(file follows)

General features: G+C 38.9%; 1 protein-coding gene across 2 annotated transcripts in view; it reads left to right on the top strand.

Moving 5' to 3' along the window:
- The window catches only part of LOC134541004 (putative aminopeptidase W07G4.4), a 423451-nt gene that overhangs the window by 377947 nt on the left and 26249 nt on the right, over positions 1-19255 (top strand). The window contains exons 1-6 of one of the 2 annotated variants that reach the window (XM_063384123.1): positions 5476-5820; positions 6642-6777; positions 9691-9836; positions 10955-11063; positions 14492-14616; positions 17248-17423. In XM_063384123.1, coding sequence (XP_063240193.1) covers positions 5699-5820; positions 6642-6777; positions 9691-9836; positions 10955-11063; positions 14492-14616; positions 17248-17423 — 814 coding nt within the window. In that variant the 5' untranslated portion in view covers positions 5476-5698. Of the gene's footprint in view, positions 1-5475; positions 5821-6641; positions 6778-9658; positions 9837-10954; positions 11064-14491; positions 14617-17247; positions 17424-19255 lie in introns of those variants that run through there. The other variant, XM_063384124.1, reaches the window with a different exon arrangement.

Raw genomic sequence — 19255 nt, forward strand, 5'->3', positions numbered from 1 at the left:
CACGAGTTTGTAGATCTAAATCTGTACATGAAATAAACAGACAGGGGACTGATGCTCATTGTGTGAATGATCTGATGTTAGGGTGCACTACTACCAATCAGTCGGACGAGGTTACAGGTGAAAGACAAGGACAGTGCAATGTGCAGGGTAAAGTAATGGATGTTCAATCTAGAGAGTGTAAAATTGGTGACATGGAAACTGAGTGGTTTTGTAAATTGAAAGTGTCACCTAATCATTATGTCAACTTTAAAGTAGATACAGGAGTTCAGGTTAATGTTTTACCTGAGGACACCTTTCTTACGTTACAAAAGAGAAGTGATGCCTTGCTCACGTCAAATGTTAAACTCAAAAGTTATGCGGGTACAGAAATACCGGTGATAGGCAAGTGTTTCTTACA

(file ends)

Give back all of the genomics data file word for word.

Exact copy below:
General features: G+C 38.9%; 1 protein-coding gene across 2 annotated transcripts in view; it reads left to right on the top strand.

Moving 5' to 3' along the window:
- The window catches only part of LOC134541004 (putative aminopeptidase W07G4.4), a 423451-nt gene that overhangs the window by 377947 nt on the left and 26249 nt on the right, over positions 1-19255 (top strand). The window contains exons 1-6 of one of the 2 annotated variants that reach the window (XM_063384123.1): positions 5476-5820; positions 6642-6777; positions 9691-9836; positions 10955-11063; positions 14492-14616; positions 17248-17423. In XM_063384123.1, coding sequence (XP_063240193.1) covers positions 5699-5820; positions 6642-6777; positions 9691-9836; positions 10955-11063; positions 14492-14616; positions 17248-17423 — 814 coding nt within the window. In that variant the 5' untranslated portion in view covers positions 5476-5698. Of the gene's footprint in view, positions 1-5475; positions 5821-6641; positions 6778-9658; positions 9837-10954; positions 11064-14491; positions 14617-17247; positions 17424-19255 lie in introns of those variants that run through there. The other variant, XM_063384124.1, reaches the window with a different exon arrangement.

Raw genomic sequence — 19255 nt, forward strand, 5'->3', positions numbered from 1 at the left:
CACGAGTTTGTAGATCTAAATCTGTACATGAAATAAACAGACAGGGGACTGATGCTCATTGTGTGAATGATCTGATGTTAGGGTGCACTACTACCAATCAGTCGGACGAGGTTACAGGTGAAAGACAAGGACAGTGCAATGTGCAGGGTAAAGTAATGGATGTTCAATCTAGAGAGTGTAAAATTGGTGACATGGAAACTGAGTGGTTTTGTAAATTGAAAGTGTCACCTAATCATTATGTCAACTTTAAAGTAGATACAGGAGTTCAGGTTAATGTTTTACCTGAGGACACCTTTCTTACGTTACAAAAGAGAAGTGATGCCTTGCTCACGTCAAATGTTAAACTCAAAAGTTATGCGGGTACAGAAATACCGGTGATAGGCAAGTGTTTCTTACA